Is there a right to have a baby?
Jennifer Roback Morse
August 29, 2005
Reproductive freedom is usually a code-word for abortion on demand. But the right to terminate a pregnancy is only the right to say “no” to having a baby. Full reproductive freedom would include the right to pregnancy on demand, analogous to abortion on demand. A California
case in which a lesbian couple is suing an infertility clinic suggests we may be closer than we think to establishing a right to have a baby. And far from being an advance for women’s liberty, this development would be a disaster for everyone’s freedom. We need to look closely at the public relations case in favor of the lesbian couple’s claim to see why.
In 1999, Guadalupe Benitez went to an infertility clinic to be artificially inseminated with donor sperm. The doctors became reluctant to inseminate her when they realized that she was not married, but in a lesbian relationship. Citing their religious convictions, the doctors sent her to another clinic. The second clinic inseminated the woman. She had her baby boy, who is now three years old. She is suing the first clinic for sexual orientation discrimination. This case is significant, not for the legal issues on which it will be ultimately decided, but for the premises that generate pity for the woman.
The claim upon our sympathy is that because she wants a baby, she is entitled to a baby. This implied entitlement is the foundation for all the other arguments. Because of her “right” to have a child, the doctors do not have a right to refuse treatment. (Notice that these doctors are not refusing to provide lesbians with medically necessary treatment: artificial insemination is an elective procedure if ever there were one.) The doctors’ concern for the future of a child whose mother has made a plan to deprive him of a father counts for nothing. Neither does the fact that they referred her to another clinic and that she ultimately satisfied her desire for a baby. The basis for her suit is that the original clinic refused her, inconvenienced her and cost her extra money.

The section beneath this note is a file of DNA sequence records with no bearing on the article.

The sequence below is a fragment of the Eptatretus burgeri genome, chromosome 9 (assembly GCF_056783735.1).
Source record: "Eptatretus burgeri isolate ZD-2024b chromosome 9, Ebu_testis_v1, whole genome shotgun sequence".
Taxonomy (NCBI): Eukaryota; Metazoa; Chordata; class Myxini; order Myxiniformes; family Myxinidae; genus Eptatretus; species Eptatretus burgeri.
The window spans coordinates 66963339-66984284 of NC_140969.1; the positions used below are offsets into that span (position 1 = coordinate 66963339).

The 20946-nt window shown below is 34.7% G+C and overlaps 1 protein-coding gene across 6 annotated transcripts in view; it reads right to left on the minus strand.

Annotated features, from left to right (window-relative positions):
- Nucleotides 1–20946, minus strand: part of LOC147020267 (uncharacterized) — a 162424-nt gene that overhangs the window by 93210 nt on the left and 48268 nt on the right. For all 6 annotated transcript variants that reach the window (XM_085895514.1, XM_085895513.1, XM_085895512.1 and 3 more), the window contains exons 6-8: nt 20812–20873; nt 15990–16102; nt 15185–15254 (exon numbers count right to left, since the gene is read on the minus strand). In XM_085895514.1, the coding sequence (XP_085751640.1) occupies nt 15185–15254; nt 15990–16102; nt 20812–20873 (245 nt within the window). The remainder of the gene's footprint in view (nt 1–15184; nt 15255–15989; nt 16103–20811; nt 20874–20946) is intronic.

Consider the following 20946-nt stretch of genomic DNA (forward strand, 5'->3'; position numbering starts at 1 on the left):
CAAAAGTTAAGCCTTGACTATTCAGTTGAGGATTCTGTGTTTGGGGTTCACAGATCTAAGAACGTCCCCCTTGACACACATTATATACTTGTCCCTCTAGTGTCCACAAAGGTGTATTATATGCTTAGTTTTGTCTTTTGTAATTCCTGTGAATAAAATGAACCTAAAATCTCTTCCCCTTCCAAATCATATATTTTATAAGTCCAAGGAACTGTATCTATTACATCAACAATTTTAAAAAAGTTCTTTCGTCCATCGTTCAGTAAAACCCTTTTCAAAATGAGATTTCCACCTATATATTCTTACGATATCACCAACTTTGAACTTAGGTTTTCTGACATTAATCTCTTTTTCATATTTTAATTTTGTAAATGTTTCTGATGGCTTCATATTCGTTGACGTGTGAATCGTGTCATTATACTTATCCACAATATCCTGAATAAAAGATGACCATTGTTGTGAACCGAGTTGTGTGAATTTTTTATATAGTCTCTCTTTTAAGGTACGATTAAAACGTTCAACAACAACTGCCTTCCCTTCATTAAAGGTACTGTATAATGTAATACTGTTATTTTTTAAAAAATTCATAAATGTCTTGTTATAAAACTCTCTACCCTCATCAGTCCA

Her claim is that a lesbian woman or an unmarried woman, has the same right to be artificially inseminated as a married woman. Excluding an individual on the basis of marital status or sexual orientation is an affront to that person’s dignity. Doctors who decline to provide an elective procedure deserve to be punished. And the strong arm of the law is the proper vehicle for chastising the insensitive.
This case hastens the day when we will have a society in which any woman, married or unmarried, straight or gay, has a right to be artificially inseminated. But if there is a “right to have a child,” it makes no sense to treat it as an individual right. It is a biological fact that every human being has two parents, one male and one female. The state of California already supports the right of unmarried women to be artificially inseminated. I think this is a mistake, because the state is supporting women in making a plan to deprive their children of any relationship with their biological father. The sperm donor is a “legal stranger” to the child, to use the cold language of the law. However much we might sympathize with the plight of any unmarried woman who wants a child, we really ought to ask ourselves the tough question: what public good is served by giving her what she wants, just because she wants it? Our instincitve answer she has a right to a child leads us astray.
There is no right to have a child. The child is not an object to which other people have rights. The parents would be the owners of their children, rather than their stewards or guardians. The well-being of the child could be, and would be, sacrificed to the “rights” of the parents. The woman’s “right” to a child trumps the child’s right to have a father. It is a bad idea to create a legal entitlement to a child. Such an entitlement undermines the very groundwork of freedom.
The family courts in general do not hold this position. Family courts do not typically use the language of rights, even for children who are already in existence, born to specific and identifiable individuals. The courts usually do not say, “these parents have a right to this child.” Even when we use the term “parental rights,” these are not like property rights to cars and refrigerators. A person cannot dispose of their children, nor write a contract to give up these rights. If anyone has a right to anything, it is the child who has a right to be born to both parents and have a relationship with both of them. By what “right” does a woman deprive a child of his or her father?
This is why our sympathies for the woman who desires a child should not tempt us to concede that she is entitled to satisfy this desire. Society’s expression of respect for the dignity of each person does not depend on every person getting their own way. Rather, society expresses its respect for the dignity of the person, by recognizing them as persons, not as objects, from the very beginning of their existence. Instead of continuing to slide down this path, we should retrace our steps and rethink the whole issue of whether anyone is “entitled” to a child. Instead of demanding that fertility clinics treat lesbians, we should be rethinking whether these clinics should serve women without husbands.